Dall’oggi a domani. Overnight. According to Tullio De Mauro’s dictionary of the Italian language, “without warning, from one moment to the next”. This expression, “stolen” from a small tapestry by Alighiero Boetti, provides the title for a fascinating exhibition, curated by Antonella Sbrilli and Maria Grazia Tolomeo and on show at Rome’s MACRO until 2 October 2016, which invites us to see time, particularly everyday time, through the eyes of contemporary art.
Counting the days, freezing an instant, manipulating dates and calendars, uniting cosmic, historical and personal time, celebrating a moment in the day: these and many others are practices used by the artists to reflect and make us reflect on the 24 hours which mark the passing of each day. These are practices – as Antonella Sbrilli comments in the article which introduces the catalogue – which encourage repetition, re-enactment and, we might add, imitation and identification, two mechanisms that can be traced back to mimicry, one of the categories of play identified by Roger Caillois (Les jeux et les hommes, 1958 translated into English by M. Barash, Man, Play and Games, Free Press of Glencoe, New York, 1961).
This highly playful and performative aspect is fundamental in the exhibition, which is enlivened, and will continue to be enlivened in the coming months, by various events including play and performance, besides encounters, workshops and readings.
The show extends beyond the boundaries of the museum walls to interact with users of Twitter, Facebook and Instagram. After all, this exhibition grew out of a research project carried out by Antonella Sbrilli through the blog “diconodioggi”, which recounts every day by means of literary quotes, with numerous references to visual arts, music and cinema. The artwork that appears on the homepage of diconodioggi is included in the show: Daniela Comani’s Sono stata io. Diario 1900-1999, which condenses some of the historic events of the twentieth century, all narrated in the first person (hence the title: “It was me”), in “only” 366 days.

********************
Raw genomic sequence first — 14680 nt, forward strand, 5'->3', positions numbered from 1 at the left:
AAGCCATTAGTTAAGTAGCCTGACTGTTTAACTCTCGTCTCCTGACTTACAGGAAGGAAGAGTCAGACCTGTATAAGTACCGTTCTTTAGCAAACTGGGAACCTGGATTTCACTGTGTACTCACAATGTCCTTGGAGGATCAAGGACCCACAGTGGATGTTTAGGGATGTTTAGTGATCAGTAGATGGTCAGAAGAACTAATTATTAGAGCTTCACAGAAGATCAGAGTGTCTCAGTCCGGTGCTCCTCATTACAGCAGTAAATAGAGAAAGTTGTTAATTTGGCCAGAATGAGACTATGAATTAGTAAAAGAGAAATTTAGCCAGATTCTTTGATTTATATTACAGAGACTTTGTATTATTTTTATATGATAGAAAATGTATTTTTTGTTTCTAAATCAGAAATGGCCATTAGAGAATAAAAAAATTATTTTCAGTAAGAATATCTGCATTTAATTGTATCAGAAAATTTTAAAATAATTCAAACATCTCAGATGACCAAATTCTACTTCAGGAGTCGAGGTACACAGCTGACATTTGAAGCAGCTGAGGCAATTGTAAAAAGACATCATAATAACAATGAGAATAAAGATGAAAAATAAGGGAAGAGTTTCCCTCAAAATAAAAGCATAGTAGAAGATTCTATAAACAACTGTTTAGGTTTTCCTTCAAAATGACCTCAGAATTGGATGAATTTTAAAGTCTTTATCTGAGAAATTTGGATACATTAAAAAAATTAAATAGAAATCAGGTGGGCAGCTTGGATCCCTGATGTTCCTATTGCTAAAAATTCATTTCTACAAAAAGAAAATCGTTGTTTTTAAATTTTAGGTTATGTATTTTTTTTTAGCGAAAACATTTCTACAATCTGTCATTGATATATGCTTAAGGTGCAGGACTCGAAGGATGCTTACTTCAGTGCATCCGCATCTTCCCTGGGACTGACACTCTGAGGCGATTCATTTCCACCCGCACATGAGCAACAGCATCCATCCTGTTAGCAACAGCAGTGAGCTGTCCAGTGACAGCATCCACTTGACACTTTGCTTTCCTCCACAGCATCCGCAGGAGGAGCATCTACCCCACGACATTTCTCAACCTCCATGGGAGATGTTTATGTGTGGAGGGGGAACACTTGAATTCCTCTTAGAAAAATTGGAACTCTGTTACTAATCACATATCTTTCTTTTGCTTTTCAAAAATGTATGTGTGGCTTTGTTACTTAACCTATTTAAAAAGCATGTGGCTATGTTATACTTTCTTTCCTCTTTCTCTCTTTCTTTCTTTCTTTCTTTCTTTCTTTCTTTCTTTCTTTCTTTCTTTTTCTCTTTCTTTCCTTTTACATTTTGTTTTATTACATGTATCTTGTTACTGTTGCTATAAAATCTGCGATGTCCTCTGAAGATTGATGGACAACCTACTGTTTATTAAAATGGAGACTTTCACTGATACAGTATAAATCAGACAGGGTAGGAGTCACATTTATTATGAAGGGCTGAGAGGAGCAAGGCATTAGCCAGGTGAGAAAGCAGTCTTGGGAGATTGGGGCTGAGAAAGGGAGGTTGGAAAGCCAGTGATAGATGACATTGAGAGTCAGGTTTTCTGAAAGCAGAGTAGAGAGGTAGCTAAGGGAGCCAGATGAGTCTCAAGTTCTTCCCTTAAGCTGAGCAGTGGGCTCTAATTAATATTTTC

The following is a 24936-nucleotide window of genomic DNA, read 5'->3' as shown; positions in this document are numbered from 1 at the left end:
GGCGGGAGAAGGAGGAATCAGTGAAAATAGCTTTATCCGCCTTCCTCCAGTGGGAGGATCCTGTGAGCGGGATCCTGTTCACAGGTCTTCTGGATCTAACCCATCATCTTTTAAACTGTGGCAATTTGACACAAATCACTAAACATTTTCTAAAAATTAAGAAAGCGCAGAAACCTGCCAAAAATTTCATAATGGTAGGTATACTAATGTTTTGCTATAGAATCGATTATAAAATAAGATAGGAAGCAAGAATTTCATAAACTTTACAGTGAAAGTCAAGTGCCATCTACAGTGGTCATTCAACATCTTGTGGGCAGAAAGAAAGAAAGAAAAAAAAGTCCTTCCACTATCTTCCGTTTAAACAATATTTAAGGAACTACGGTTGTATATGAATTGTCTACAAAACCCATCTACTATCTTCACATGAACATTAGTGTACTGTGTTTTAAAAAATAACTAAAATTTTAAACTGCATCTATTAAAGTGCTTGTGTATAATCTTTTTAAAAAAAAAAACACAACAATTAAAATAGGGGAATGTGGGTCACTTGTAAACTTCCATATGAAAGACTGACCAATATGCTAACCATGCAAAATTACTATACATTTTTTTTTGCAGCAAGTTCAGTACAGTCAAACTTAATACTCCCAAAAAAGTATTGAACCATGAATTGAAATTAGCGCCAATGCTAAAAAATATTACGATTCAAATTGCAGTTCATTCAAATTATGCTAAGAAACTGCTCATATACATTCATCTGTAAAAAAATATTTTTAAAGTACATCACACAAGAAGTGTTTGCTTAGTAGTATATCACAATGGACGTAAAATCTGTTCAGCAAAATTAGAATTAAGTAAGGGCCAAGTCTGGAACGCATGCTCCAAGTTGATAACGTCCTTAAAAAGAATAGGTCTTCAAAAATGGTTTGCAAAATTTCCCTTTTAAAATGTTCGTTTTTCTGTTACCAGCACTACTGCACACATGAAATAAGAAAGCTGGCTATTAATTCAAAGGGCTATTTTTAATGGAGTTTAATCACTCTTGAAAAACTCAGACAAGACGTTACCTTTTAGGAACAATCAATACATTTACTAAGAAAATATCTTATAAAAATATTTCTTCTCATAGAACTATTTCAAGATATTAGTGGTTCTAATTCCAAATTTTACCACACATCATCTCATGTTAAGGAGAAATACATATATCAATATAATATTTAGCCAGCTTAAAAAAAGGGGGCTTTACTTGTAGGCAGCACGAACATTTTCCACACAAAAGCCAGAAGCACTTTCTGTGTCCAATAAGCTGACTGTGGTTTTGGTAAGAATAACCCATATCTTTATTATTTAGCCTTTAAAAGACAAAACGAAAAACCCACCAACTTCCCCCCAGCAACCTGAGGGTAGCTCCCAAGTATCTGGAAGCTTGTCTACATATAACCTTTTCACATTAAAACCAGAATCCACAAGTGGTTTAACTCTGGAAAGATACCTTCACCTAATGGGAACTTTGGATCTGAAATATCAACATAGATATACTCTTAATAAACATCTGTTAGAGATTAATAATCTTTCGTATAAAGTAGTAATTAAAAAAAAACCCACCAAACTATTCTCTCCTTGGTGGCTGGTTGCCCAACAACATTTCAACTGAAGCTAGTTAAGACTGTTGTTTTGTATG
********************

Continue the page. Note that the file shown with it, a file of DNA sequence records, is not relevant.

In the rooms of Dall’oggi al domani, this vast and complex topic is organised in stimulating themed journeys which explore the sensibilities and approach to the passage of time of Italian artists of the twentieth and early twenty-first centuries, with some notable international additions. The themes are Rhythms (Balla, Cambellotti, Paolini, Camoni, Romualdi, Mayr, Patella); Today, Tomorrow (Boetti, Ceroli, Mattiacci, Spinelli); Working days (Opalka, Pietrella, Adami, Blank, Giovannoni); Dates (On Kawara, Vezzoli, Darboven, Comani); Special dates (De Dominicis, Closky, Albani, Sebregondi, Bertozzi&Casoni, Pignotti, Fois); Calendars (Boetti, Novelli, Miccini, Ori, Ghirri, Abate, Mambor, Mari, Cattelan, Neuenschwander, Camoni); Diaries (Breakwell, Rubio, AOS); Transitions (Vaccari, Vautier, Baruchello, Benetta); 24 hours (Almond, Shemilt & Partridge, Camporesi).
The exhibition opens with two classic works: the painting Un mio istante (1928) by Giacomo Balla, who in the same year was to sign another painting of the same name with the annotation 4 aprile 1928, ore 10 e due minuti; and the tempera painting on card L’alba, io giorno e la notte, sketches of the stained-glass windows – now sadly lost – of the Casina delle Civette at Villa Torlonia in Rome.
The exhibition contains many works dedicated to Alighiero Boetti’s ideas of time, including his “bachelor” watches with the numbers of years (Orologi annuali, 1977-1994), his embroideries about dates and his Calendari.